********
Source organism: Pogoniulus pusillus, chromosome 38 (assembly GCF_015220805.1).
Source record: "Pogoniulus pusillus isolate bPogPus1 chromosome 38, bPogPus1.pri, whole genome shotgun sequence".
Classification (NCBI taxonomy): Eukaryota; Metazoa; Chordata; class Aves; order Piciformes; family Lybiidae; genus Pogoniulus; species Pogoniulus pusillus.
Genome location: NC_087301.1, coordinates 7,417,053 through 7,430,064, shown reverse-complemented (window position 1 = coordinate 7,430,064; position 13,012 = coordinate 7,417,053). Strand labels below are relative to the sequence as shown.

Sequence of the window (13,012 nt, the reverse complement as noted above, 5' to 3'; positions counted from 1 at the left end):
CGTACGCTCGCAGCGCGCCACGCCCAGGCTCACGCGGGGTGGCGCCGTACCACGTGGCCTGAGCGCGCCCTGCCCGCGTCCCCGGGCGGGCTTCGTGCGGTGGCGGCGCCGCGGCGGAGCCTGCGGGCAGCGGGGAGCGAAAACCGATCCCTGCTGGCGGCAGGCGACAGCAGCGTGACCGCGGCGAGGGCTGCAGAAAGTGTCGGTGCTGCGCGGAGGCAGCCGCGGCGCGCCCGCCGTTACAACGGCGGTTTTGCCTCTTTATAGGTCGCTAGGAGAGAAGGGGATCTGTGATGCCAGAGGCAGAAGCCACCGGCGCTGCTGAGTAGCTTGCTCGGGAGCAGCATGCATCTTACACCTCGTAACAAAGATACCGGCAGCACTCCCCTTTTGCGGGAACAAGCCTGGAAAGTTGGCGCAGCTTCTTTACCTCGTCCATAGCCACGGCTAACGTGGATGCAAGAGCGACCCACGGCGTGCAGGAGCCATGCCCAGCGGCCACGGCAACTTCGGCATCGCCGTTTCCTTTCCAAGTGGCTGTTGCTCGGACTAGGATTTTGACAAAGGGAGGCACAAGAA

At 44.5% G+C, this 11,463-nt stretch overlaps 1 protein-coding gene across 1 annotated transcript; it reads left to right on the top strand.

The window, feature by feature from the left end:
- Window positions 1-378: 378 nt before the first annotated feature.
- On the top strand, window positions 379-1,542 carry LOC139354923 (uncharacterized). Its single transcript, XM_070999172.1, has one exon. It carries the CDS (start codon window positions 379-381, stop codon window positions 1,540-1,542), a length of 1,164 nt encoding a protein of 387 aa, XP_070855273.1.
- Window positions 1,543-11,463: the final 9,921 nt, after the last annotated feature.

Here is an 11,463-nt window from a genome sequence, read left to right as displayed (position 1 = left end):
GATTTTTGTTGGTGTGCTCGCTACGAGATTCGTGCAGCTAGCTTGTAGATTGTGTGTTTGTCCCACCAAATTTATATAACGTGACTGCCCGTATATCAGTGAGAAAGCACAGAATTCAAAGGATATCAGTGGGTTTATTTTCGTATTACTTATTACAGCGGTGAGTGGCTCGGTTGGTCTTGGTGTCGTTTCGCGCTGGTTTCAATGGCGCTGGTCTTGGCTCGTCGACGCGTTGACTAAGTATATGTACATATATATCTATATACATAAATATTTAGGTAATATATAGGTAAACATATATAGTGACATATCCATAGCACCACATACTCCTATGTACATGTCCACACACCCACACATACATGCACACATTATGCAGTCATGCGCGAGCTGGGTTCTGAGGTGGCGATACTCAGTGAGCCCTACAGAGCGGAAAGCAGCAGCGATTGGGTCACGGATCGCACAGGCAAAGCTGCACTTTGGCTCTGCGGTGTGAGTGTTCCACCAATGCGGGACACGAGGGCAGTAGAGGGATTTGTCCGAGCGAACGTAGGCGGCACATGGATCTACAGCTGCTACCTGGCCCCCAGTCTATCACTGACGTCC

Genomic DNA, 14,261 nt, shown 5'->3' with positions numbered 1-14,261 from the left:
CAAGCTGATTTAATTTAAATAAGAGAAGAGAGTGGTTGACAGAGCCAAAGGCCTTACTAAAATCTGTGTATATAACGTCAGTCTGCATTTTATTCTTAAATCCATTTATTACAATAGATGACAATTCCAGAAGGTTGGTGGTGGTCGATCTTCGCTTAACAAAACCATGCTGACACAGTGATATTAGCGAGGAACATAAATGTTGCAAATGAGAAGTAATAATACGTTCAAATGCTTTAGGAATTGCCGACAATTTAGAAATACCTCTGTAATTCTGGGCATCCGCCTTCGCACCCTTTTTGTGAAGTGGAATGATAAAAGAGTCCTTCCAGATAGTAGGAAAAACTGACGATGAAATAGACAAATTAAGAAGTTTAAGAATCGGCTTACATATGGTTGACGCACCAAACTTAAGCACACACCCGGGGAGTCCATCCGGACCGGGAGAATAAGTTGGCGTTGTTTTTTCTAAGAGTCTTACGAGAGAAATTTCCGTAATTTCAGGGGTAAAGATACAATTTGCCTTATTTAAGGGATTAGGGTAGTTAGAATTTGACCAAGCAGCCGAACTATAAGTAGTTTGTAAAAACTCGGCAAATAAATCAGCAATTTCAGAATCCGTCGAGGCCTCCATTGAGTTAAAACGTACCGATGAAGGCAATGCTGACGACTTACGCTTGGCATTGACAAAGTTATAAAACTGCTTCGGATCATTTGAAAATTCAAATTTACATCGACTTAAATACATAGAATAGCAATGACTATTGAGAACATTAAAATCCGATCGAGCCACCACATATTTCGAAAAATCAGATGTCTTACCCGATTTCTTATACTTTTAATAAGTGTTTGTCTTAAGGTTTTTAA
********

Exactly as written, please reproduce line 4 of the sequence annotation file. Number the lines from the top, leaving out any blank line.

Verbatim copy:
Genome location: NC_087301.1, coordinates 7,417,053 through 7,430,064, shown reverse-complemented (window position 1 = coordinate 7,430,064; position 13,012 = coordinate 7,417,053). Strand labels below are relative to the sequence as shown.